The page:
Saturday, May 20, 2006

Maharashtra, a failed state?

B N Yughandar, member of the Planning Commission, stated that Maharashtra is an example of a failed state.
While its economic growth rate of 8% makes it one of the highest in India, this is counterbalanced by staggering debts of up to Rs 80,000 crore.

Development in the state seems to have been accorded low priority, with bloated administrative expenses and debt servicing hogging a bulk of the state’s economic resources, the Planning Commission observed. This has left a measly 9% for investment in plan schemes, and, in an example of gross fiscal mismanagement, the state has not even been able to spend this paltry sum.

On the other hand, the state’s agricultural sector, once fairly vibrant, is faltering and now accounts for just 14% of Maharashtra’s economy. Foodgrain production has dropped by an alarming 7.5% over the past decade, while the official poverty rate stands at 4.7%.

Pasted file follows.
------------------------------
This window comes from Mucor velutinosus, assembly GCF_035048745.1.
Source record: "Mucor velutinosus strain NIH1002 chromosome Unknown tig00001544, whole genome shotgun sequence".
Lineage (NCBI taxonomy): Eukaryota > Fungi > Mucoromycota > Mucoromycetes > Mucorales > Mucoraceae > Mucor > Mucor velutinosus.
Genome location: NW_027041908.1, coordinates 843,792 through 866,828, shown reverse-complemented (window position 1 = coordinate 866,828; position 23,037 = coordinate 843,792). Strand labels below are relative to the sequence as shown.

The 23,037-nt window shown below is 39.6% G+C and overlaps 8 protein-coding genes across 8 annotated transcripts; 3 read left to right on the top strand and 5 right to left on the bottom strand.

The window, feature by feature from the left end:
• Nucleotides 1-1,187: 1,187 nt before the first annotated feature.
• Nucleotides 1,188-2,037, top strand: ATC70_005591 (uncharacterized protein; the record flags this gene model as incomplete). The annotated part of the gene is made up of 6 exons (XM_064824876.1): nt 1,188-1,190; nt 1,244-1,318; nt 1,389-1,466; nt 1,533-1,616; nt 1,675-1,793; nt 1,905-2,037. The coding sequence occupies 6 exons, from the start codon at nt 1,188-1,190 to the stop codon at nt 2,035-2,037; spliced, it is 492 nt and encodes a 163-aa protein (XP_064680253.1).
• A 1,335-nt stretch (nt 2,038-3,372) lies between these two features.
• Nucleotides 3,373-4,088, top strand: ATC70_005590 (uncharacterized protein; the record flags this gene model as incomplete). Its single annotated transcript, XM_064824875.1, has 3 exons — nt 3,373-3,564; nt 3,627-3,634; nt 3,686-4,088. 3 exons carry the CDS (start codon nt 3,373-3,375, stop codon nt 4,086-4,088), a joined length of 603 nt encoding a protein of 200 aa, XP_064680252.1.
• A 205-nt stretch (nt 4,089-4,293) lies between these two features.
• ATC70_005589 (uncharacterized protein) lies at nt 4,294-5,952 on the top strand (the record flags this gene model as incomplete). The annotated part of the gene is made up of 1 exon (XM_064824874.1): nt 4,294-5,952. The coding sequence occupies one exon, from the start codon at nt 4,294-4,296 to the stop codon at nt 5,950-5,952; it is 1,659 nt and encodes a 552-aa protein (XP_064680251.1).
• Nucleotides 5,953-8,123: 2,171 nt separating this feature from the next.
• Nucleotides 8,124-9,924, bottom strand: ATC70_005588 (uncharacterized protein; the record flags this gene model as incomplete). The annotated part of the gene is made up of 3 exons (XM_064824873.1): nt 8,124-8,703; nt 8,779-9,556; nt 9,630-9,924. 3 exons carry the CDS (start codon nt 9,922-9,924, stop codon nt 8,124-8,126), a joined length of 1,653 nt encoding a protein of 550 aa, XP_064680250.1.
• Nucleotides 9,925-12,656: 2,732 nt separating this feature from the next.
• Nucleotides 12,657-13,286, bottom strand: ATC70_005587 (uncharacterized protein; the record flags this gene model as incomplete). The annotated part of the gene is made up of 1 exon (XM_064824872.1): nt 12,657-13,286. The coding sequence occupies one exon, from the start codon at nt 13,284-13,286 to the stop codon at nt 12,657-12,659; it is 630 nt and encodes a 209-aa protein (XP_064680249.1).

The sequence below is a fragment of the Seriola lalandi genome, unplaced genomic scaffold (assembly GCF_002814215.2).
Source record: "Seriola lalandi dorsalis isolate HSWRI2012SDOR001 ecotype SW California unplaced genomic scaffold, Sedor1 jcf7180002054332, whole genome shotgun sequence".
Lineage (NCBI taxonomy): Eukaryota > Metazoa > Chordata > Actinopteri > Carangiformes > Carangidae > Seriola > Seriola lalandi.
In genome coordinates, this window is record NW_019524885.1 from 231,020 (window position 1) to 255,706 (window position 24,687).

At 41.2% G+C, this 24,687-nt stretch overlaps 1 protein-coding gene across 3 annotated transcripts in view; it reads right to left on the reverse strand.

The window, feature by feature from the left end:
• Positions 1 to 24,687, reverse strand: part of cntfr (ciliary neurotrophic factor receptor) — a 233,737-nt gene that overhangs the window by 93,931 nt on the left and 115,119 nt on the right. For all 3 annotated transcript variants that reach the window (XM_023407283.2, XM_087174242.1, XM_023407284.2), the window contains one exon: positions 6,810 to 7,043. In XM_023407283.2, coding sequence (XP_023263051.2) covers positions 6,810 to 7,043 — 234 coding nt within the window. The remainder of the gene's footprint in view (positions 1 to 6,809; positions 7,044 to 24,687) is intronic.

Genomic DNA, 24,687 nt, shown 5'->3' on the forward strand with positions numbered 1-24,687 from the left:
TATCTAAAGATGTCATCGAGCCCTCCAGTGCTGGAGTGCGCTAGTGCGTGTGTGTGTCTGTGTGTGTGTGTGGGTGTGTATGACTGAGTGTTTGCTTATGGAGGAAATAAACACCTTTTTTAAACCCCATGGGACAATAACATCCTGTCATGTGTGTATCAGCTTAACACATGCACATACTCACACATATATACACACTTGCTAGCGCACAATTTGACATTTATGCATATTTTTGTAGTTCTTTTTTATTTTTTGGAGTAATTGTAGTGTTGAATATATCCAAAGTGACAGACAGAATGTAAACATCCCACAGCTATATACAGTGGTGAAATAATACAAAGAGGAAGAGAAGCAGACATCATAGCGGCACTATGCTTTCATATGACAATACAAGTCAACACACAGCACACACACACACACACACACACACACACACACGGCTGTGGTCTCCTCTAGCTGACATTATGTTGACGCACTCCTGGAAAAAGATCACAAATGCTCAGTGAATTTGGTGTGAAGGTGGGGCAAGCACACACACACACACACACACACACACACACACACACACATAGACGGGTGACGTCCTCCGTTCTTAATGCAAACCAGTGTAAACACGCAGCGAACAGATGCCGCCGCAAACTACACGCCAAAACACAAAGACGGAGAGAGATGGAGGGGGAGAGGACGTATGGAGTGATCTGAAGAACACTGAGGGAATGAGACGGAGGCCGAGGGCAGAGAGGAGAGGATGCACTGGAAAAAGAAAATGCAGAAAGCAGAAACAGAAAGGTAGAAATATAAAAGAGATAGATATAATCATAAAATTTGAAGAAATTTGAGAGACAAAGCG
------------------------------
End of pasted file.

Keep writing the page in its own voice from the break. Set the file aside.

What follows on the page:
Inadequate spending on infrastructure, both physical and social, has meant that Maharashtra’s human development indicators are far from impressive, especially in parts that primarily depend on agriculture.

A relatated report: 'Villagers don’t have enough to eat, EGS a sham'.
A Pune-based study group which walked through the Maharashtra heartland covering 163 villages in 11 districts for two months (January and February) found people living in sub-human conditions with even basic necessities like water, food and health care lacking.

The Planning commission's major recommendation is rapid privatization!! While I agree privatization is/maybe required, can't we learn from previous examples (Enron for one) and be careful about how things have to be handled, rather treating privatization as the magic wand. Why should all the existing infrastructure built using public money, be handed over to private players because succesive governments screwed up and are inefficient. Isn't another solution greater accountability and appropriate use of available funds?

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